Yay. Attempting to clear up parents' misconceptions about the (bogus, nonexistent, false) vaccination-autism link makes them less
likely to vaccinate their kids. Not more
I suspect this is a specific instance of the more general problem that attempting to correct misinformation can reinforce the incorrect beliefs, rather than dispel them. See http://www.boston.com/bostonglobe/ideas/articles/2010/07/11/how_facts_backfire/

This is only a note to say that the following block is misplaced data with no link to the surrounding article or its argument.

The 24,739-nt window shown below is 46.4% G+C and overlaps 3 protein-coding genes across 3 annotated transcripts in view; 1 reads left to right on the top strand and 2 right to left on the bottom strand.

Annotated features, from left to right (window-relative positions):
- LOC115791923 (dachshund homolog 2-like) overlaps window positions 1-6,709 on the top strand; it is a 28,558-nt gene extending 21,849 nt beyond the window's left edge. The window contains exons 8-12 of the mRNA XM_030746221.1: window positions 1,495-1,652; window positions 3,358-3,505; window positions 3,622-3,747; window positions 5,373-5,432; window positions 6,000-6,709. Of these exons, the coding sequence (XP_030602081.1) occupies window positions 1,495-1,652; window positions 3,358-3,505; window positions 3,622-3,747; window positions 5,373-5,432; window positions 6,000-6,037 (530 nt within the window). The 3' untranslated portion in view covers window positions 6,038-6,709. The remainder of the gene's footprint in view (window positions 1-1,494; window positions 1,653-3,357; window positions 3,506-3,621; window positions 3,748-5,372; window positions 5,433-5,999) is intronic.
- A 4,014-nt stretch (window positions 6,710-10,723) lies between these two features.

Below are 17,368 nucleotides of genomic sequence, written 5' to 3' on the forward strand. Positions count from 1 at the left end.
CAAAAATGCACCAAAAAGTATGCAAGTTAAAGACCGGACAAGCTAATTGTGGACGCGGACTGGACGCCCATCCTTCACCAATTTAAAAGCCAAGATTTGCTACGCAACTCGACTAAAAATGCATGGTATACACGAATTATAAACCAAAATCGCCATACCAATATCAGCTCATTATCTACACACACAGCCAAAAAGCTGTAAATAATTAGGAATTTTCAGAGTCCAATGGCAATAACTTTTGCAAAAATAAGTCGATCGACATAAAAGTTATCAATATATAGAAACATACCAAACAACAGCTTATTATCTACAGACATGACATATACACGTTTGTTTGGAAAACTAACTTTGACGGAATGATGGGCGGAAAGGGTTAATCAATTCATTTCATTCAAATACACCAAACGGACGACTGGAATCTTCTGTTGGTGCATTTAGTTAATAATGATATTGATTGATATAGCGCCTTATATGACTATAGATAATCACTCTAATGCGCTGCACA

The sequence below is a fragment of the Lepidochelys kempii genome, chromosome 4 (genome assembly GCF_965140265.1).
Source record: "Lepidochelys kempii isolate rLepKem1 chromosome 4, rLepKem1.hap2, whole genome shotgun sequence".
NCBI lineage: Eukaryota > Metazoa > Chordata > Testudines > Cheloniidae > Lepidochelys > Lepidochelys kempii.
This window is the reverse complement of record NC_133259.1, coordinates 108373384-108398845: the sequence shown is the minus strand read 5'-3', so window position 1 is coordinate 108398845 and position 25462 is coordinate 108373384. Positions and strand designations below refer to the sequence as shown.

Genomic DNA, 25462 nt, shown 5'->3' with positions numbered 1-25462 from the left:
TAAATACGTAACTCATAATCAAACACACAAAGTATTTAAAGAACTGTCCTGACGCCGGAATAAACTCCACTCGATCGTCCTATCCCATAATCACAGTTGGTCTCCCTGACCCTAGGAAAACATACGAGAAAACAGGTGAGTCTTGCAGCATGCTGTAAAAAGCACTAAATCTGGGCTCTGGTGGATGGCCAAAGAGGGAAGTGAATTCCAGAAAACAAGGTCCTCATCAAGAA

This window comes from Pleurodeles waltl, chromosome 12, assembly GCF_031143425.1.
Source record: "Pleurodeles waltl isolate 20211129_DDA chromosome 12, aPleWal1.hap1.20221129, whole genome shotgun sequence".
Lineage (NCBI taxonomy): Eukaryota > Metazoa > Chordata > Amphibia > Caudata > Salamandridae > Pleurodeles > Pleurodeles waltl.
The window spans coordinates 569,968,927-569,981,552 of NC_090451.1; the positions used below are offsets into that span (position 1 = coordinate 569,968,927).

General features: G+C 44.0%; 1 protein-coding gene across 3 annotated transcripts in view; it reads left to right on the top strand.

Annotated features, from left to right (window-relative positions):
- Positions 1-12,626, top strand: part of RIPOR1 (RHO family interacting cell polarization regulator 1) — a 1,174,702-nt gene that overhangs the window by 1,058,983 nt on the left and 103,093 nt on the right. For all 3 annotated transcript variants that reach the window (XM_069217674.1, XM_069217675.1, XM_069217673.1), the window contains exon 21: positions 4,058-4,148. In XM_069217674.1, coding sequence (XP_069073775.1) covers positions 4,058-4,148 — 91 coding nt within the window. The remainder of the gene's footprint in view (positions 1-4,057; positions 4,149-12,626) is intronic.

for more on that depressing fact.
In any case, parents who can hear "_This_ is what's best for your child" -- backed up by solid, indisputable facts, unlike most parenting advice -- and then do the opposite, likely have problems far beyond anything vaccinations can cure. When they invent a vaccine against stupidity, we'll be in good shape. Until then, measles for all.
Vaccination story via +Slashdot